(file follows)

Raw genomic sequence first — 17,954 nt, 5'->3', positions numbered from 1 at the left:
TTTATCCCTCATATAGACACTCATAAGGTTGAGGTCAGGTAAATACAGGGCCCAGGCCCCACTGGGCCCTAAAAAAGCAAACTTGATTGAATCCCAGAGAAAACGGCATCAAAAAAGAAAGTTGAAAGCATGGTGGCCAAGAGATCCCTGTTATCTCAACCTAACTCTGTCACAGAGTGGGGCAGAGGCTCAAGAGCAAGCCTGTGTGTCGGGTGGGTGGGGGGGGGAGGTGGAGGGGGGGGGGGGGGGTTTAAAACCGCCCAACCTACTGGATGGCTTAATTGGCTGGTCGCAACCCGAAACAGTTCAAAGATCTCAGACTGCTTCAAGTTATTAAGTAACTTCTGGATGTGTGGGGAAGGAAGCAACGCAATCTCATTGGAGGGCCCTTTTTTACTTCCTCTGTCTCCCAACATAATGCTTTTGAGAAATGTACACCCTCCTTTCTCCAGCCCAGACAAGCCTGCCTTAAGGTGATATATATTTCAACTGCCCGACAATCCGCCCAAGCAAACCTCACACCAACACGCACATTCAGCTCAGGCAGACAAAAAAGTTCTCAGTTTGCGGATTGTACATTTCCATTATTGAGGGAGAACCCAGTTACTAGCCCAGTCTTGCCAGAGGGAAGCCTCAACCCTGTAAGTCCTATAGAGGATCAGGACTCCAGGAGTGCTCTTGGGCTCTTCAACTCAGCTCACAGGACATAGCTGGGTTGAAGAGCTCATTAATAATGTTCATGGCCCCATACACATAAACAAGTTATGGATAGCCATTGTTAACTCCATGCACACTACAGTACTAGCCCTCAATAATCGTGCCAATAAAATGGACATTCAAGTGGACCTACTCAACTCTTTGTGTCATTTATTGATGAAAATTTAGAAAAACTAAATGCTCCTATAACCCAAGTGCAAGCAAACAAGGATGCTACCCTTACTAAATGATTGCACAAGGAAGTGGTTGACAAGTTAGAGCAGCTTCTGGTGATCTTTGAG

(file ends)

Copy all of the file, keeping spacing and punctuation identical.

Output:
Raw genomic sequence first — 17,954 nt, 5'->3', positions numbered from 1 at the left:
TTTATCCCTCATATAGACACTCATAAGGTTGAGGTCAGGTAAATACAGGGCCCAGGCCCCACTGGGCCCTAAAAAAGCAAACTTGATTGAATCCCAGAGAAAACGGCATCAAAAAAGAAAGTTGAAAGCATGGTGGCCAAGAGATCCCTGTTATCTCAACCTAACTCTGTCACAGAGTGGGGCAGAGGCTCAAGAGCAAGCCTGTGTGTCGGGTGGGTGGGGGGGGGAGGTGGAGGGGGGGGGGGGGGGTTTAAAACCGCCCAACCTACTGGATGGCTTAATTGGCTGGTCGCAACCCGAAACAGTTCAAAGATCTCAGACTGCTTCAAGTTATTAAGTAACTTCTGGATGTGTGGGGAAGGAAGCAACGCAATCTCATTGGAGGGCCCTTTTTTACTTCCTCTGTCTCCCAACATAATGCTTTTGAGAAATGTACACCCTCCTTTCTCCAGCCCAGACAAGCCTGCCTTAAGGTGATATATATTTCAACTGCCCGACAATCCGCCCAAGCAAACCTCACACCAACACGCACATTCAGCTCAGGCAGACAAAAAAGTTCTCAGTTTGCGGATTGTACATTTCCATTATTGAGGGAGAACCCAGTTACTAGCCCAGTCTTGCCAGAGGGAAGCCTCAACCCTGTAAGTCCTATAGAGGATCAGGACTCCAGGAGTGCTCTTGGGCTCTTCAACTCAGCTCACAGGACATAGCTGGGTTGAAGAGCTCATTAATAATGTTCATGGCCCCATACACATAAACAAGTTATGGATAGCCATTGTTAACTCCATGCACACTACAGTACTAGCCCTCAATAATCGTGCCAATAAAATGGACATTCAAGTGGACCTACTCAACTCTTTGTGTCATTTATTGATGAAAATTTAGAAAAACTAAATGCTCCTATAACCCAAGTGCAAGCAAACAAGGATGCTACCCTTACTAAATGATTGCACAAGGAAGTGGTTGACAAGTTAGAGCAGCTTCTGGTGATCTTTGAG